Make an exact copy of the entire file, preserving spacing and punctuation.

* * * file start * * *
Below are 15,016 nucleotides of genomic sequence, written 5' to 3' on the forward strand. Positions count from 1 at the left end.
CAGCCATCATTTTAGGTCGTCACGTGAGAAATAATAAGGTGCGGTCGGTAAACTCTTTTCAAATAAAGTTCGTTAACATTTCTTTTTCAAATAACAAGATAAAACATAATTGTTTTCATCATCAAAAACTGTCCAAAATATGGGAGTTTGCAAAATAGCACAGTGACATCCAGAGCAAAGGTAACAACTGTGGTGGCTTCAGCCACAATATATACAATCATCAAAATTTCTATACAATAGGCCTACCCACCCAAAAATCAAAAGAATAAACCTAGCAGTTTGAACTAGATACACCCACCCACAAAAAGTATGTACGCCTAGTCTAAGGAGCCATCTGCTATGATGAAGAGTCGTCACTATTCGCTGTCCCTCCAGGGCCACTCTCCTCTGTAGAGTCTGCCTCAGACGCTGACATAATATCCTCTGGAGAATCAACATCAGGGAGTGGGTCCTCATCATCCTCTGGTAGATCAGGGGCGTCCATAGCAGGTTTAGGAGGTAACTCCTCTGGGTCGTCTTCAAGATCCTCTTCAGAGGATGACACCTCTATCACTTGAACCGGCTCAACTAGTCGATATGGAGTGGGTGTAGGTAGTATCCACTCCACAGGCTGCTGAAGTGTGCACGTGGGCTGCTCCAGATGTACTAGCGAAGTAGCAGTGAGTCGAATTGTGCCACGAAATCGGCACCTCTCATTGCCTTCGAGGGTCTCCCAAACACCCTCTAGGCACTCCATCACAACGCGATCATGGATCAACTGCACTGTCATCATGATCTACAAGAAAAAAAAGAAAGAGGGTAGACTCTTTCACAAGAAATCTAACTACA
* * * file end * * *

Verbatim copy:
Below are 15,016 nucleotides of genomic sequence, written 5' to 3' on the forward strand. Positions count from 1 at the left end.
CAGCCATCATTTTAGGTCGTCACGTGAGAAATAATAAGGTGCGGTCGGTAAACTCTTTTCAAATAAAGTTCGTTAACATTTCTTTTTCAAATAACAAGATAAAACATAATTGTTTTCATCATCAAAAACTGTCCAAAATATGGGAGTTTGCAAAATAGCACAGTGACATCCAGAGCAAAGGTAACAACTGTGGTGGCTTCAGCCACAATATATACAATCATCAAAATTTCTATACAATAGGCCTACCCACCCAAAAATCAAAAGAATAAACCTAGCAGTTTGAACTAGATACACCCACCCACAAAAAGTATGTACGCCTAGTCTAAGGAGCCATCTGCTATGATGAAGAGTCGTCACTATTCGCTGTCCCTCCAGGGCCACTCTCCTCTGTAGAGTCTGCCTCAGACGCTGACATAATATCCTCTGGAGAATCAACATCAGGGAGTGGGTCCTCATCATCCTCTGGTAGATCAGGGGCGTCCATAGCAGGTTTAGGAGGTAACTCCTCTGGGTCGTCTTCAAGATCCTCTTCAGAGGATGACACCTCTATCACTTGAACCGGCTCAACTAGTCGATATGGAGTGGGTGTAGGTAGTATCCACTCCACAGGCTGCTGAAGTGTGCACGTGGGCTGCTCCAGATGTACTAGCGAAGTAGCAGTGAGTCGAATTGTGCCACGAAATCGGCACCTCTCATTGCCTTCGAGGGTCTCCCAAACACCCTCTAGGCACTCCATCACAACGCGATCATGGATCAACTGCACTGTCATCATGATCTACAAGAAAAAAAAGAAAGAGGGTAGACTCTTTCACAAGAAATCTAACTACA